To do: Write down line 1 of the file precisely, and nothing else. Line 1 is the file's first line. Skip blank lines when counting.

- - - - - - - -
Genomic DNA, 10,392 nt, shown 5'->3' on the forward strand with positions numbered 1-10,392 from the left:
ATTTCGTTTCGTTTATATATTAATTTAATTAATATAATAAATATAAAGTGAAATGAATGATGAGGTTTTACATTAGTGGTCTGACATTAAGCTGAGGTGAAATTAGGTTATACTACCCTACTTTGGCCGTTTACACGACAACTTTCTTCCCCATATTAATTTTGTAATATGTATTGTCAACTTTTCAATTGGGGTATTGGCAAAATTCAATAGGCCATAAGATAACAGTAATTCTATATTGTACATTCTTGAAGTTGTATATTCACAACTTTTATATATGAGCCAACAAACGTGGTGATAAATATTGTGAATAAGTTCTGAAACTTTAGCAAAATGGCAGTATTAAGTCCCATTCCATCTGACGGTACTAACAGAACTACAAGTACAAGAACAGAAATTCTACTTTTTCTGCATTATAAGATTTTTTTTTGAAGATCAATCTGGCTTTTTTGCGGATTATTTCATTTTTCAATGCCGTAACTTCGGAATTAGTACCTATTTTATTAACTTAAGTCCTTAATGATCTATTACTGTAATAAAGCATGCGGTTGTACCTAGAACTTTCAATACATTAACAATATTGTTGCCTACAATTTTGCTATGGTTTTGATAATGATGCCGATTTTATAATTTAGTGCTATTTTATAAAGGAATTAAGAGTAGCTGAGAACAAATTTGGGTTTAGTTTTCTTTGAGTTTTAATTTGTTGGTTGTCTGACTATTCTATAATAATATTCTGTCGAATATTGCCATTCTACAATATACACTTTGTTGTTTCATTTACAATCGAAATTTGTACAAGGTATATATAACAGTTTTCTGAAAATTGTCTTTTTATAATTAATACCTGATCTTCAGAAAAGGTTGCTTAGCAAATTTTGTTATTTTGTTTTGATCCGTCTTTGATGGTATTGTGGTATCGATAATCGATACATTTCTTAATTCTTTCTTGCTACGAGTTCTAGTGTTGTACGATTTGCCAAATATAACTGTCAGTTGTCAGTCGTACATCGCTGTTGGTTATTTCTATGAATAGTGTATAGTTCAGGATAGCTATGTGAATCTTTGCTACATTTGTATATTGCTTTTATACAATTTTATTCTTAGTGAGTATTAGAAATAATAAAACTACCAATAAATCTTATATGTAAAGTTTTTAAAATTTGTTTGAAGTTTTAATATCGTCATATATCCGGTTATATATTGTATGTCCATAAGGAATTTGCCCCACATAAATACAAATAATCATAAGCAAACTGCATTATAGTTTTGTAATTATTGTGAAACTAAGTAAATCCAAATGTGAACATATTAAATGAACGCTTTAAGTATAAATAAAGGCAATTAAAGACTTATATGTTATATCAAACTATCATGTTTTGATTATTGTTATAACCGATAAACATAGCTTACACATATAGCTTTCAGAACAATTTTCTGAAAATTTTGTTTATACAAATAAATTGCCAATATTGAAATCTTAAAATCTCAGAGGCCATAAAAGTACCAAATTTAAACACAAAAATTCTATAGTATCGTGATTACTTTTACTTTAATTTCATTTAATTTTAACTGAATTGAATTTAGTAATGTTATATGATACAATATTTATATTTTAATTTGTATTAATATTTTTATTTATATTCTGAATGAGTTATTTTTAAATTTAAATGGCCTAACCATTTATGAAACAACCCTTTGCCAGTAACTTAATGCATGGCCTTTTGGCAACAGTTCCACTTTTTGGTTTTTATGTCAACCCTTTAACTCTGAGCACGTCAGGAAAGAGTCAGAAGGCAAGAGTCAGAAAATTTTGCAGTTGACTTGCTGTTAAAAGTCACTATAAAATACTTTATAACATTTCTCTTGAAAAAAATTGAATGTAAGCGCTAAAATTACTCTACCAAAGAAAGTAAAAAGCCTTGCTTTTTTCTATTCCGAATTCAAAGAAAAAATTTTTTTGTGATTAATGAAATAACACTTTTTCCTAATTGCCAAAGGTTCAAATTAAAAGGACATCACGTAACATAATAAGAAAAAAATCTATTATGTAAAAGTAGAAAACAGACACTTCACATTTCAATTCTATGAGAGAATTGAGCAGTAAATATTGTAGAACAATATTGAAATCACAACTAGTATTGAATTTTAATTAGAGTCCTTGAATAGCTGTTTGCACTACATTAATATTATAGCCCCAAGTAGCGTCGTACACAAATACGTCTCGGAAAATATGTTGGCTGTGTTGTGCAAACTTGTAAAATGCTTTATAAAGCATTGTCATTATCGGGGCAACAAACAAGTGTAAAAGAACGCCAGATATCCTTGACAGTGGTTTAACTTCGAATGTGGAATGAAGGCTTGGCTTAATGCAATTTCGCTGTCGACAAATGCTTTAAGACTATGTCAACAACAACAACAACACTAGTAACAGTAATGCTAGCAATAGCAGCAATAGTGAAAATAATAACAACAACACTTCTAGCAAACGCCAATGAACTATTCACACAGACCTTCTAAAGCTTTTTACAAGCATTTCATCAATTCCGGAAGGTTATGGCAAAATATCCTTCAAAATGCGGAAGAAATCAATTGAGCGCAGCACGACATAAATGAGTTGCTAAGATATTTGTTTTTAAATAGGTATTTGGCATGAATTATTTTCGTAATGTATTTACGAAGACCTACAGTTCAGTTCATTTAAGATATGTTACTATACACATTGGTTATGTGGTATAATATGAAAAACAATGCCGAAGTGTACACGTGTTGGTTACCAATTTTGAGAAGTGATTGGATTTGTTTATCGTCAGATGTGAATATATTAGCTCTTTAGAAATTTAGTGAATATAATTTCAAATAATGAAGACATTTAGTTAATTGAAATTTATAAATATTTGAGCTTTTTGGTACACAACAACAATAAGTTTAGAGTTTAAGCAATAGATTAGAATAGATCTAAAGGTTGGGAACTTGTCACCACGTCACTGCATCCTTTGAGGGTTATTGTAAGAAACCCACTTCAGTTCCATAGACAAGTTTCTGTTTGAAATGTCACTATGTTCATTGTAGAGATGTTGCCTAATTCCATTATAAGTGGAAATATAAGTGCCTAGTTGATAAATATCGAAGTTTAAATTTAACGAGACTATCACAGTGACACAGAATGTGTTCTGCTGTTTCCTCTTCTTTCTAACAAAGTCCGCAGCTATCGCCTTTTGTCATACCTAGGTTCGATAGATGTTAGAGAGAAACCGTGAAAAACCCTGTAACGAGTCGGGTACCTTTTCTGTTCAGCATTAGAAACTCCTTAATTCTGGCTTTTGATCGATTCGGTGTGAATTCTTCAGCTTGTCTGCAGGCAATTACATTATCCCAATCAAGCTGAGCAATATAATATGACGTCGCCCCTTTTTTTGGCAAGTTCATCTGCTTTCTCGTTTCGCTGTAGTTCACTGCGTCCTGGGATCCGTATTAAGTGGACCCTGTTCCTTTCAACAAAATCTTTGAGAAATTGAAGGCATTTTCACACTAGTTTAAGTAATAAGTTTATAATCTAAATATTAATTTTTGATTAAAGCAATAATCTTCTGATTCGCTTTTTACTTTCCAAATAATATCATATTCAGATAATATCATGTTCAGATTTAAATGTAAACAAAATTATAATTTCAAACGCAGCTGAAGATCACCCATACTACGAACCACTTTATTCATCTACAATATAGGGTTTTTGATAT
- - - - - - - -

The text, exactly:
Genomic DNA, 10,392 nt, shown 5'->3' on the forward strand with positions numbered 1-10,392 from the left: